Austral summers are not as exciting as they once were for IceCube. There are no more strings to be deployed, and the detector is performing impressively. But still, getting as much data as possible from this huge telescope buried in the Antarctic ice depends on how much can be done at the South Pole during a few months with daylight and reasonable temperatures.
An LC-130 Hercules, equipped with skies, can only land and depart safely from the Pole when the temperature is above -40 F. And everyone and almost everything will get to the Pole on a “Herc,” as the insiders call it.
This austral summer, on November 4, Ian Rees was the first IceCuber to reach the Amundsen-Scott station, after a long trip from Boulder, Colorado. He was on the second Herc mission of the season. There he met Blaise Kuo Tiong and Felipe Pedreros, the 2012–13 IceCube winterovers, who have been taking care of the detector for the last 12 months. From now until the end of the IceCube polar season, 20 people will fly to the Pole from Madison, Maryland and Delaware in the US, but also from Canada, Germany, Sweden, and Belgium.
To do what, you may ask, since the detector is frozen in the ice and it looks like there is not much else to be done down there? These scientists will be on site to meet four crates of computers and other equipment shipped to Antarctica — all in all, almost 12,000 pounds of cargo.
“Besides our optical modules in the ice, IceCube also consists of almost 150 computers in the IceCube Lab, which are used for data acquisition, filtering, transfer, and storage. This season will see the largest detector upgrade since construction was completed. We’re upgrading all of the data readout computers and servers, in addition to our usual calibration activities,” says John Kelley, who manages the maintenance and operation of the IceCube detector.
A new polar season means, in fact, a full year at the Pole for the two new IceCube winterovers. Dag Larsen and Ian Rees will be replacing Blaise and Felipe. They join the growing group of adventurers, lovers of ice and physics, that keep the IceCube detector running even in the most extreme environment.
“IceCube is successfully taking data more than 99% of the time, and this high uptime depends upon maintenance of our systems during the austral summer and the hard work of the winterovers during the whole year. In the event of a problem, the winterovers are automatically paged, allowing them to quickly respond to the issue and keep the detector running,” explains Kelley.
Getting everyone and everything down to the Pole involves plenty of hours and people up in the north. A team of people in Madison and from other places around the IceCube Collaboration, working in close collaboration with the Antarctic Support Contractor (ASC) and NSF, has to assess every need and every pound of cargo. Moving people and equipment to Antarctica is expensive, but forgetting even the smallest detail can jeopardize a full season.
“The planning for each polar season actually begins with the submission of the Support Information Package (SIP) to ASC/NSF at the end of March each year. At that early time, we already have to have a firm handle on the cargo, people and tasks to be done at Pole the upcoming season,” explains Jim Haugen, who is responsible for the IceCube South Pole planning and logistics. Meetings take place every month between IceCubers and ASC to fine-tune the season. “We don’t want to have any surprises while the season is underway,” adds Haugen.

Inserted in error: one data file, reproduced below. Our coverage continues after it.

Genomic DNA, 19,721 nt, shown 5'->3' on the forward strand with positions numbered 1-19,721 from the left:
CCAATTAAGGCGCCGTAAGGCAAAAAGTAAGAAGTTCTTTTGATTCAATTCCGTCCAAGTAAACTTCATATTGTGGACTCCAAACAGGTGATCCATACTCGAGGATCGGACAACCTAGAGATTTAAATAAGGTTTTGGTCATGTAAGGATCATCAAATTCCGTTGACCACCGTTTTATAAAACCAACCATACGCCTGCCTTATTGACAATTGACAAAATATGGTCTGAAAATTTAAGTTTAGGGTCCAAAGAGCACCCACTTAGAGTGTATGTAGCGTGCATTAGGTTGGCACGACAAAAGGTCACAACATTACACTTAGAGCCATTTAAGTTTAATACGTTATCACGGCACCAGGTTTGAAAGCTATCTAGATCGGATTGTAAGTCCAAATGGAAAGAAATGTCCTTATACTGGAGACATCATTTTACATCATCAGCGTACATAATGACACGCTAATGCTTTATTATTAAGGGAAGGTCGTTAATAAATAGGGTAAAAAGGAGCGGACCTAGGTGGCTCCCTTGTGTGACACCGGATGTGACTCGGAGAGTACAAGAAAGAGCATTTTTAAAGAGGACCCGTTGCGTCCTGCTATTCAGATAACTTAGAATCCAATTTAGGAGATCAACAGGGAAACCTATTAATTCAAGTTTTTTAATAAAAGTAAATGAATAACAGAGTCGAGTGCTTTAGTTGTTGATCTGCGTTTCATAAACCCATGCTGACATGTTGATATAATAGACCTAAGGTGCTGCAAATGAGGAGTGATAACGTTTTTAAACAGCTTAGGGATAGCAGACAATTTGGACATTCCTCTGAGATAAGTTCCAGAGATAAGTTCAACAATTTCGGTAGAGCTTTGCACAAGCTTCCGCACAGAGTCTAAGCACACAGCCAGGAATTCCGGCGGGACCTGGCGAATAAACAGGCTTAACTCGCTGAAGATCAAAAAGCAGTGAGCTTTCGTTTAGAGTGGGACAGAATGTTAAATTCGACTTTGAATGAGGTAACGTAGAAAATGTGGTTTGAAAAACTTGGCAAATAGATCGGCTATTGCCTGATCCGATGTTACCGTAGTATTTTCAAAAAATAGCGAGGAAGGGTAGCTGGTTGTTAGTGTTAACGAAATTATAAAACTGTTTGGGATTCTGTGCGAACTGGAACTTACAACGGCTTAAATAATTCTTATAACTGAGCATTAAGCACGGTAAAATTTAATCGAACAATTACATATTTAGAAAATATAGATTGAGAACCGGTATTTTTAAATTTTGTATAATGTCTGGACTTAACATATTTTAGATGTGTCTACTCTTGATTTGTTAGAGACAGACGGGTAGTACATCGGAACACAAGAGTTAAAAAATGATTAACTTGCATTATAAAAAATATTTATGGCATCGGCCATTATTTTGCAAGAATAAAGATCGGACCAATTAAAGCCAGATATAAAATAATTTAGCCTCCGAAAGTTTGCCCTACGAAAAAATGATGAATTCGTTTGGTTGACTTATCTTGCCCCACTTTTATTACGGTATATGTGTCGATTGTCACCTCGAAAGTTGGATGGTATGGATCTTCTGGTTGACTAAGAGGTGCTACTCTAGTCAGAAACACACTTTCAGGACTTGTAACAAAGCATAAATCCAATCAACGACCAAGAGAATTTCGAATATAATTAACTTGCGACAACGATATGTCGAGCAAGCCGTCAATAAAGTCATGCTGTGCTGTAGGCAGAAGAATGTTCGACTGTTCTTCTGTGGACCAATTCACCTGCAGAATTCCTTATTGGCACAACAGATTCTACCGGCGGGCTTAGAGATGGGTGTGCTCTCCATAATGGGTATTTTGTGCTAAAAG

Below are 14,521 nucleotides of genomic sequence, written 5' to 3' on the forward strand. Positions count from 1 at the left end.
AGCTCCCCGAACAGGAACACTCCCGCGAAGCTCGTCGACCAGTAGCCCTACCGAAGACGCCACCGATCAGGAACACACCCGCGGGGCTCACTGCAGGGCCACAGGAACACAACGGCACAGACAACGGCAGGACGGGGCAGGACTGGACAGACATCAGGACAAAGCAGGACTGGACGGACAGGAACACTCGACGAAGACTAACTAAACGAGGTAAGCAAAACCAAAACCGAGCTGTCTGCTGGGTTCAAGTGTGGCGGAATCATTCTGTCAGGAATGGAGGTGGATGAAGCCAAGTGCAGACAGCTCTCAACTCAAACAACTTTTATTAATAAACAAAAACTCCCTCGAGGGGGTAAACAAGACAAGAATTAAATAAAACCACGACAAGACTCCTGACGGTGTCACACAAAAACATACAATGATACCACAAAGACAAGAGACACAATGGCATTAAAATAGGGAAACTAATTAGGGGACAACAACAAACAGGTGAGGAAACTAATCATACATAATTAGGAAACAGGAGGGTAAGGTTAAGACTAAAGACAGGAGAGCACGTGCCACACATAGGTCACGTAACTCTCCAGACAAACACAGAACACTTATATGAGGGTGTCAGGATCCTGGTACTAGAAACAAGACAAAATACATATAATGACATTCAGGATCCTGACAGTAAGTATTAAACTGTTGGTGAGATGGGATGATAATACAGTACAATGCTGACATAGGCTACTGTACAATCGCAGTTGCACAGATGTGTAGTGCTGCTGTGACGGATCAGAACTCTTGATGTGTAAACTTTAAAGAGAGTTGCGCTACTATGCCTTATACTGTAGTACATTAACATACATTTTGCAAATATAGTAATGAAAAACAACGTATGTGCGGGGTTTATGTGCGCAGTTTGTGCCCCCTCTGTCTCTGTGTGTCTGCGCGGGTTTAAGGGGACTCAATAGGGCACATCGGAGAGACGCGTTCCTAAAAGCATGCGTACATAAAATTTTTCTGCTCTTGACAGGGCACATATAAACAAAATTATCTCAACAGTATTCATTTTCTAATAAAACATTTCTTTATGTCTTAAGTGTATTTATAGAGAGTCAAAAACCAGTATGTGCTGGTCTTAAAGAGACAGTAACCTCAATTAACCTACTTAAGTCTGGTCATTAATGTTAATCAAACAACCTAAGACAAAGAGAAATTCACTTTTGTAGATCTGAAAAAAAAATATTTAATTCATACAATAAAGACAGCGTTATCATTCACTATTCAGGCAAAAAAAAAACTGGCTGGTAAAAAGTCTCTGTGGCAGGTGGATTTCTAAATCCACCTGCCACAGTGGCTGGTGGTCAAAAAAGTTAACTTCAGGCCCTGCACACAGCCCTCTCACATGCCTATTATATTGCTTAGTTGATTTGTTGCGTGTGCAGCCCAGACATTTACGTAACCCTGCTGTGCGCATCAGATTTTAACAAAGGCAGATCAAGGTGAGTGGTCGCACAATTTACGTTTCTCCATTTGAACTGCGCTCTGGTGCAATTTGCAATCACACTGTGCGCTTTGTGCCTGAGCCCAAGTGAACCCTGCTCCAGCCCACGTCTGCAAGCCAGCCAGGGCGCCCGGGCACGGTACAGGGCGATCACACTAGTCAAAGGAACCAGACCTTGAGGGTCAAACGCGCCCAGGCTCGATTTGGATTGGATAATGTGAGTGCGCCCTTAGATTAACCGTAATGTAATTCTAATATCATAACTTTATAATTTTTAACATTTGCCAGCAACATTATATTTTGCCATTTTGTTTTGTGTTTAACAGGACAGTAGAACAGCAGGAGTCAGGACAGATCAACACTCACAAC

This season is a special one for IceCube. The government shutdown in October endangered the whole season. For a few days, the faces of hundreds of people in Madison and in Munich—where the full IceCube Collaboration was meeting to share discussions and excitement about new science results—showed concern for the future of IceCube, while the planned upgrades and operations were on hold. Besides, IceCube was never designed to remain off for a long time.
“The federal government shutdown in October certainly created a challenge for most of us working on the logistics of the current polar season. However, as it stands right now, the season is in good shape with our people arriving on time and the cargo only slightly delayed,” tells Haugen finally at ease.
“The polar season, which had already begun in McMurdo, came literally to a screeching halt and a number of projects based in McMurdo were canceled for the year. The South Pole season has a later schedule, perhaps that helped. Thanks to the dedication of people at the NSF and the support in the collaboration, we were able to establish that IceCube really has no parking position, and that it could cause damage to the equipment—not to mention the agonizing idea that a supernova might go off in such a moment. It is my understanding that funding is available for the entire season, which means if the issue comes up again in January, IceCube and polar operations should not be thrown into a crisis again,” explains Albrecht Karle, the IceCube Associate Director for Science and Instrumentation.
In the end, another austral summer has begun for IceCube. Get ready for new stories from the Pole!